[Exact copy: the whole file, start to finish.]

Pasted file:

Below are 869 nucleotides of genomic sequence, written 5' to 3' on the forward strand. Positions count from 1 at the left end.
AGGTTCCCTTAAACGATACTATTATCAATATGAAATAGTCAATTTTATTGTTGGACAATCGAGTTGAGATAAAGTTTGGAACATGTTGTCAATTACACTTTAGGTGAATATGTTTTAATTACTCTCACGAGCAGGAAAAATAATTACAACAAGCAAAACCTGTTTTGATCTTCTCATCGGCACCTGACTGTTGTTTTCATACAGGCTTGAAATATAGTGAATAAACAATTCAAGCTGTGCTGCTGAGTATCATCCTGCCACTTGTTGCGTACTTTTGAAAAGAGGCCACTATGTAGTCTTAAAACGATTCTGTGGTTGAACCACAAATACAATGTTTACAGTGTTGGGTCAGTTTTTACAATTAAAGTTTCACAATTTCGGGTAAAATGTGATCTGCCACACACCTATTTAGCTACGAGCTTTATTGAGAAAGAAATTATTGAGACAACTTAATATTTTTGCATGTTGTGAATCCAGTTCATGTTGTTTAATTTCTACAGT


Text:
Below are 869 nucleotides of genomic sequence, written 5' to 3' on the forward strand. Positions count from 1 at the left end.
AGGTTCCCTTAAACGATACTATTATCAATATGAAATAGTCAATTTTATTGTTGGACAATCGAGTTGAGATAAAGTTTGGAACATGTTGTCAATTACACTTTAGGTGAATATGTTTTAATTACTCTCACGAGCAGGAAAAATAATTACAACAAGCAAAACCTGTTTTGATCTTCTCATCGGCACCTGACTGTTGTTTTCATACAGGCTTGAAATATAGTGAATAAACAATTCAAGCTGTGCTGCTGAGTATCATCCTGCCACTTGTTGCGTACTTTTGAAAAGAGGCCACTATGTAGTCTTAAAACGATTCTGTGGTTGAACCACAAATACAATGTTTACAGTGTTGGGTCAGTTTTTACAATTAAAGTTTCACAATTTCGGGTAAAATGTGATCTGCCACACACCTATTTAGCTACGAGCTTTATTGAGAAAGAAATTATTGAGACAACTTAATATTTTTGCATGTTGTGAATCCAGTTCATGTTGTTTAATTTCTACAGT